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5 Myths Working Against Character Education in Our Schools

Maurice J. Elias

Prof. of Psychology, Director, Rutgers Social-Emotional and Character Development Lab (, Director, the Collaborative Center for Community-Based Research and Service (
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Three young girls are standing side-by-side; the girl in the middle has her arms around the other two. They're all smiling, looking directly at the camera. Behind them are rows of purple theater seats.

Social and emotional learning (SEL) and character education make a lot of common sense. We know that students have to be prepared for college, career, and life success. We also know that families and communities are not reliably providing the kinds of experiences that all students need. So SEL and character education would seem to be essential aspects of educational practice and policy. But they are not. Marvin Berkowitz and I have identified five myths that are holding back progress in SEL and character education. These myths need to be directly identified and confronted through caring conversations with faculty, administrators, parents, and community leaders. Creating an infrastructure for moving forward in sustainable ways will be difficult while such myths predominate.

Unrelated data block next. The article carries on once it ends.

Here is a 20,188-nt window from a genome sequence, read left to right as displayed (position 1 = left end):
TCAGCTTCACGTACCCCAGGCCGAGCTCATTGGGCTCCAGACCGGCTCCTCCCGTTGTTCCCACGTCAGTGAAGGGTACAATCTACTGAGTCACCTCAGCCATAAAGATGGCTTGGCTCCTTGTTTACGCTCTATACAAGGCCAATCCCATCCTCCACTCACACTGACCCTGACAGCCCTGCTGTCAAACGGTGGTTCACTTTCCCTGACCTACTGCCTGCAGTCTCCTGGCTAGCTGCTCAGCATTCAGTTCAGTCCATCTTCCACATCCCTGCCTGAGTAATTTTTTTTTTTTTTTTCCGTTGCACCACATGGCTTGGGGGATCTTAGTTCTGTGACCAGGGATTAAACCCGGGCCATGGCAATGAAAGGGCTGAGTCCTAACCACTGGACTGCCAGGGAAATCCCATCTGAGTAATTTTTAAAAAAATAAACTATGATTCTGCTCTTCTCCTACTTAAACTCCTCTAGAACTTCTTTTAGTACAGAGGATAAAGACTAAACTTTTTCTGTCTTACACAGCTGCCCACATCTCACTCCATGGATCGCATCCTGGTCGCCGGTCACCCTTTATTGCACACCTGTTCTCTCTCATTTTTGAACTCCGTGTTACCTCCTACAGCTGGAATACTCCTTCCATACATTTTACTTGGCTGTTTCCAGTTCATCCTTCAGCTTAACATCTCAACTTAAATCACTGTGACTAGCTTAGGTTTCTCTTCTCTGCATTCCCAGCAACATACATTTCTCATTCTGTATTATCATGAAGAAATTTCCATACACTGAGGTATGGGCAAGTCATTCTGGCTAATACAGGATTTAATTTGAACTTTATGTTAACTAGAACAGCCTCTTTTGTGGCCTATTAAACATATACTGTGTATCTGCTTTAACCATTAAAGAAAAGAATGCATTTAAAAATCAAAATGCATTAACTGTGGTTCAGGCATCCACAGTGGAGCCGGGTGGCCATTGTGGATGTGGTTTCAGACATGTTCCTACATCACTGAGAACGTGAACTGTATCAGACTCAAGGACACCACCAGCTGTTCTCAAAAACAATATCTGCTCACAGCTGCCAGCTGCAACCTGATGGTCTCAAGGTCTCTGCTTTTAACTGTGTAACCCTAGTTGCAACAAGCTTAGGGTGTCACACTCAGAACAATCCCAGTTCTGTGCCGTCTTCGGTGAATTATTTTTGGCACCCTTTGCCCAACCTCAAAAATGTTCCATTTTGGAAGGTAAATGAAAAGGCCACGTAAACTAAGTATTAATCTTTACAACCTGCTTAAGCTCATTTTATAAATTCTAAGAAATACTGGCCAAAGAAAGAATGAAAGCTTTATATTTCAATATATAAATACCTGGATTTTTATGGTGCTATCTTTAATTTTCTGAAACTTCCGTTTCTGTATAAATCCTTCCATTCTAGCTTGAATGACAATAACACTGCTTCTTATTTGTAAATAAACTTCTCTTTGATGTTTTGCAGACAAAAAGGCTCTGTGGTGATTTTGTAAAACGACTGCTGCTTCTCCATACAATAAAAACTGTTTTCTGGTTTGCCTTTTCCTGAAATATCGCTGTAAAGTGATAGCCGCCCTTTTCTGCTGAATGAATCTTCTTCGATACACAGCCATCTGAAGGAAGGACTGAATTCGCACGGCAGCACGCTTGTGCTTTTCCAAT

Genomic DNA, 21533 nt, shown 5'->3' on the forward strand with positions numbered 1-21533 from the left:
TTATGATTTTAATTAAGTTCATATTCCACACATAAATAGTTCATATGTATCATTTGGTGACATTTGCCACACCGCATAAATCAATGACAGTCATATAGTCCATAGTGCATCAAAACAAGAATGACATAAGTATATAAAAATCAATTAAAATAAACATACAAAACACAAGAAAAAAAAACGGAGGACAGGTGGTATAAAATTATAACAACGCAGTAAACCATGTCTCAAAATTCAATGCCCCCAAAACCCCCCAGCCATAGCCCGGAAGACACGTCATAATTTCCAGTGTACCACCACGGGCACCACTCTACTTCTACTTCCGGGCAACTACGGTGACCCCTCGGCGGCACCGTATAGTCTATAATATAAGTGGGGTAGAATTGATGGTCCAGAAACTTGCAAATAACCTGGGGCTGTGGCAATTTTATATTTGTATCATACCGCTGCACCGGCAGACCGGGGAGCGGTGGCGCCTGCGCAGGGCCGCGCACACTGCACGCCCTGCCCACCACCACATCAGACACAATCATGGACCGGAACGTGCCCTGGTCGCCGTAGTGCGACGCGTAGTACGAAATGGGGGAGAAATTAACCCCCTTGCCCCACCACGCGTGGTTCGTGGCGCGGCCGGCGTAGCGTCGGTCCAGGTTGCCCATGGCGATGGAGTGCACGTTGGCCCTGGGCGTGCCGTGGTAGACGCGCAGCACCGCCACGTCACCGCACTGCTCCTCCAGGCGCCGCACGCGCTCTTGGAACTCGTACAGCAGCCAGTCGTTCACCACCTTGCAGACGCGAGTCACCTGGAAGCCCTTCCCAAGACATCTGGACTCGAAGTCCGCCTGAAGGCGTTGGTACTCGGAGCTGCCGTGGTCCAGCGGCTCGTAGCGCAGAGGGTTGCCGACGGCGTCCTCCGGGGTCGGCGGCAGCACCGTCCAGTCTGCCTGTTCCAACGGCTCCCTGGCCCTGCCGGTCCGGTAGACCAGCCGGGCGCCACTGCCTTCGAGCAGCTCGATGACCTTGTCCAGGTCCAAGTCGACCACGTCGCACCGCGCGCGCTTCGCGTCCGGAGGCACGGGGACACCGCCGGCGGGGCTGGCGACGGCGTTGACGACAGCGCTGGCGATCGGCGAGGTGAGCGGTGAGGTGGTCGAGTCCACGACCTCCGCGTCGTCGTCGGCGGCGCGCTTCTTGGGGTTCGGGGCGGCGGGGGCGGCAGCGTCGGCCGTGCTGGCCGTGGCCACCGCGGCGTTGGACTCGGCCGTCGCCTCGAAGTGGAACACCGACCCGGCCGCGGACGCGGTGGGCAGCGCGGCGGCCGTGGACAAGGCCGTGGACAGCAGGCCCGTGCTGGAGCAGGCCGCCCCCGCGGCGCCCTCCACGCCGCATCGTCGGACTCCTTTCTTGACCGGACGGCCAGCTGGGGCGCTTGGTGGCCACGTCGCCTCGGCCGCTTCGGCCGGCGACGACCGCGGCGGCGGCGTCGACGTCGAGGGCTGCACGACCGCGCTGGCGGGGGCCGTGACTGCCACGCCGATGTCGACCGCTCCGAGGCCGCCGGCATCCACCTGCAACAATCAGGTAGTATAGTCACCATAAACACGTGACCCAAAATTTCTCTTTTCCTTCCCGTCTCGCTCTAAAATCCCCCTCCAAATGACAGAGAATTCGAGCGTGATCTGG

Let's identify these myths and examine why they simply aren't true.

Myth #1: Fostering social-emotional competence and character development is not the role of the school.

There is no "off" switch with character education. The truth is that all adults who interact with children will affect children's development, whether for good or for ill. All adults in the school leave their mark on children every day. Some are lasting and indelible, some are inspiring, and some are painful. Cruel or insensitive treatment by a teacher can reverberate even many years later in a person's life. Therefore, it is important for adults to be aware of the power that they wield over children, and then wield it responsibly on the children's behalf.

Myth #2: Character education competes with the true purpose of schooling.

President Theodore Roosevelt warned, "To educate a man in mind and not in morals is to educate a menace to society." In the last 50 years, U.S. education has been shaped by legislative and political pressure to increase the prominence of language arts, math, and science in the curriculum in order to keep pace with the technological progress of other nations. These forces have virtually eliminated the intentional focus on social-emotional competence and good character, qualities that are the foundation of involved democratic citizenship, responsible family life, workplace success, and a lifelong love of learning. In reality, there are multiple purposes of schooling. Positive social-emotional and character development is one of them, though this age-old wisdom is often neglected.